I understand that in OS X, when you move one, the other will follow. But I'm thinking that in OS 9, you can move one folder, and the other will stay put.
post #18 of 31
Thread Starter 
dobby, I just tried what you said. First I tried putting the $ signs in but it didn't work so I assumed you put those in for some unknown techie reason but anyway I eventually got it to display this:

Code:

drwxrwxr-t 6 root wheel 204 Aug 30 03:49 Users
post #19 of 31
Thread Starter 
Francis, now that I'm back at home with my external hard drive (which has OS 9 on it) and all my CDs I can try that out. My guess is that OS 9 won't know what a hard link is, and therefore it'll only display one Users folder. But it's worth a try.

I will also try a disk repair.
post #20 of 31
Thread Starter 
I booted into OS 9 to see if I could find both Users folders. As I suspected, only one appeared. So it had to be an OS X problem.

Then I booted from the CD and did a disk repair. Verification gave me an error that said something along the lines of "Invalid directory count, should be 32 instead of 33" so I assumed that was the problem. Repaired the disk, and now there's no problems. Thanks for all your help everyone, it must have been something a bit more mundane.
post #21 of 31
Yeah, the thing we said to do first.

francisg3: What Luca said.

OS9 never had to deal with a hardlink in its life, so it would just ignore it. The Finder in OS X manages to deal pretty gracefully with all sorts of things that the ol' Finder ne'er *dreamed* of.

The assumption was: If, in X, there are two directories with the same name in the same location, something is fubared either with the disk layout catalogs (which was the case), or with the semantics of the layout (as with a hardlink). The X Finder will attempt to make nice-nice with the situation, while the old Finder would at best ignore it, if not outright spew bits all over your screen.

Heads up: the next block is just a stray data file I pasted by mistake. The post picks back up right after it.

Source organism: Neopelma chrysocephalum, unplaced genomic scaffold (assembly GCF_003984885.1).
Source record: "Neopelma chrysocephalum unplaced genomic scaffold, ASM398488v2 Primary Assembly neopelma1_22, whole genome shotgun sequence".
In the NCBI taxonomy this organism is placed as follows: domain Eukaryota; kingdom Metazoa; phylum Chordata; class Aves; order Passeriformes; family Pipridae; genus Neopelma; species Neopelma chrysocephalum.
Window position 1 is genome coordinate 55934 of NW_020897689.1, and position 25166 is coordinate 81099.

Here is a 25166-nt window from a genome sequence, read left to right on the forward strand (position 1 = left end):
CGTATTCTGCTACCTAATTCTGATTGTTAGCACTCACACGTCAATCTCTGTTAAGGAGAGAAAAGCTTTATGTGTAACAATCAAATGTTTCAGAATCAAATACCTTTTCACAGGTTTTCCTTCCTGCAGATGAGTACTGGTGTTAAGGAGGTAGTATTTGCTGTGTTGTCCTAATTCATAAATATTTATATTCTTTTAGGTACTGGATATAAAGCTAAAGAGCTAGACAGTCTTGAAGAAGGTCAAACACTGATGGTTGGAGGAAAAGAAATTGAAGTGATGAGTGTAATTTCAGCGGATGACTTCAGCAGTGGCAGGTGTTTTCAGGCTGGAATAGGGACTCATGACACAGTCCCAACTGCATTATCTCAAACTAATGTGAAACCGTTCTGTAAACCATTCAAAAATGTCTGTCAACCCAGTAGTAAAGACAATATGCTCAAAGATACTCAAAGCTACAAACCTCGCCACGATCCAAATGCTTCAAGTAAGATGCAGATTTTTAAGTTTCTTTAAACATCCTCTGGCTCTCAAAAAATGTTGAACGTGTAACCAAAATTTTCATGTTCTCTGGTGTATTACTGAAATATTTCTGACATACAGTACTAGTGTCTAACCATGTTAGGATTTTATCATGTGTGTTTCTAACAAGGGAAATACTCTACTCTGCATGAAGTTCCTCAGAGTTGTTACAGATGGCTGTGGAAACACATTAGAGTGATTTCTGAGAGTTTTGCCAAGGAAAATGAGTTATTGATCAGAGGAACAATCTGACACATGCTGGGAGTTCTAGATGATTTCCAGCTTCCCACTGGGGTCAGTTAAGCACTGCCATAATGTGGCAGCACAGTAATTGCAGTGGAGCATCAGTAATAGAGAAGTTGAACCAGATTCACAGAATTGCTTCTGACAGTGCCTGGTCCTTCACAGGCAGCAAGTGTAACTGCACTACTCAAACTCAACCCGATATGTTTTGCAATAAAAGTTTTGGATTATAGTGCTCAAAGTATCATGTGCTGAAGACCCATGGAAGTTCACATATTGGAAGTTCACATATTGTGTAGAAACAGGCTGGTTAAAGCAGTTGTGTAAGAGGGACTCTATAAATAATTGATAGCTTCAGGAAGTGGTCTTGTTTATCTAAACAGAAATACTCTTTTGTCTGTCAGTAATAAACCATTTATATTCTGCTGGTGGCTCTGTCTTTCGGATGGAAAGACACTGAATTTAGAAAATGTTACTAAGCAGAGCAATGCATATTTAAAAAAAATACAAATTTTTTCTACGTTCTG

In such a case, using the OS 9 Finder to try and fix something that it was never designed to handle is akin to using a Junior Woodchuck pocket knife to repair an F-15 engine... while it's running. Not Advised(tm).

(I do hope that in cases where you boot into 9 to delete offending stuff, you *do* at least attempt to run a disk repair from within X *first*... right?)
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post #22 of 31
Quote:
Originally posted by Luca Rescigno
dobby, I just tried what you said. First I tried putting the $ signs in but it didn't work so I assumed you put those in for some unknown techie reason but anyway I eventually got it to display this:

Code:

drwxrwxr-t 6 root wheel 204 Aug 30 03:49 Users


The $ is the command line prompt.
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post #23 of 31
Quote:
Originally posted by francisG3
I understand that in OS X, when you move one, the other will follow. But I'm thinking that in OS 9, you can move one folder, and the other will stay put.

So you're just guessing about stuff and telling people to do stupid things that could destroy valuable data?

And I guess you wouldn't of cared if your "advice" caused Luca to lose a few year's worth of work?
post #24 of 31
Quote:
Originally posted by Spart
So you're just guessing about stuff and telling people to do stupid things that could destroy valuable data?

And I guess you wouldn't of cared if your "advice" caused Luca to lose a few year's worth of work?

Listen Spart - quit being a jerk. I'm just trying to be helpful. That's what these forums are for. Did I say that was the answer? No. I said it's my best guess. It's people like you who destroy the spirit of these forums

Here's your new job "Spart":

1. Patrol this forum.
2. Whenever someone has a problem, find people who are trying to helpful, but give incorrect advice.
3. Give all of them a rude post, kind of like the one you did for me.

Wouldn't that be fun?
post #25 of 31
Could you *both* lighten up? Jeez.

francis, your suggestion was well-intentioned, but could have resulted in really bad effects, and wasn't *really* put forth as "Well I'm not really sure, but..." Instead, it was: "Just do what I do..." which could sound rather authoritative to a neophyte. Which is why we jumped in to provide an alternate approach.
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post #26 of 31
Just to add my 2 cents a little late...

I also observed recently that I had two user folders. I run 10.2 on a multiuser machine. When I'm done I boot into OS9 for others to work in. So the systems get witched around a lot. Also, I work off a firewire drive most of the time, so i don't actually use my home folder much directly other than for e-mail etc.

Well, the sad news is I never did anything about the double home folder and just yesterday the HD crashed big time. I've used TechtoolPro, Disk Warrier and Apples Dsik tools without success. the directory is completely screwed and I can't get anything off the drive.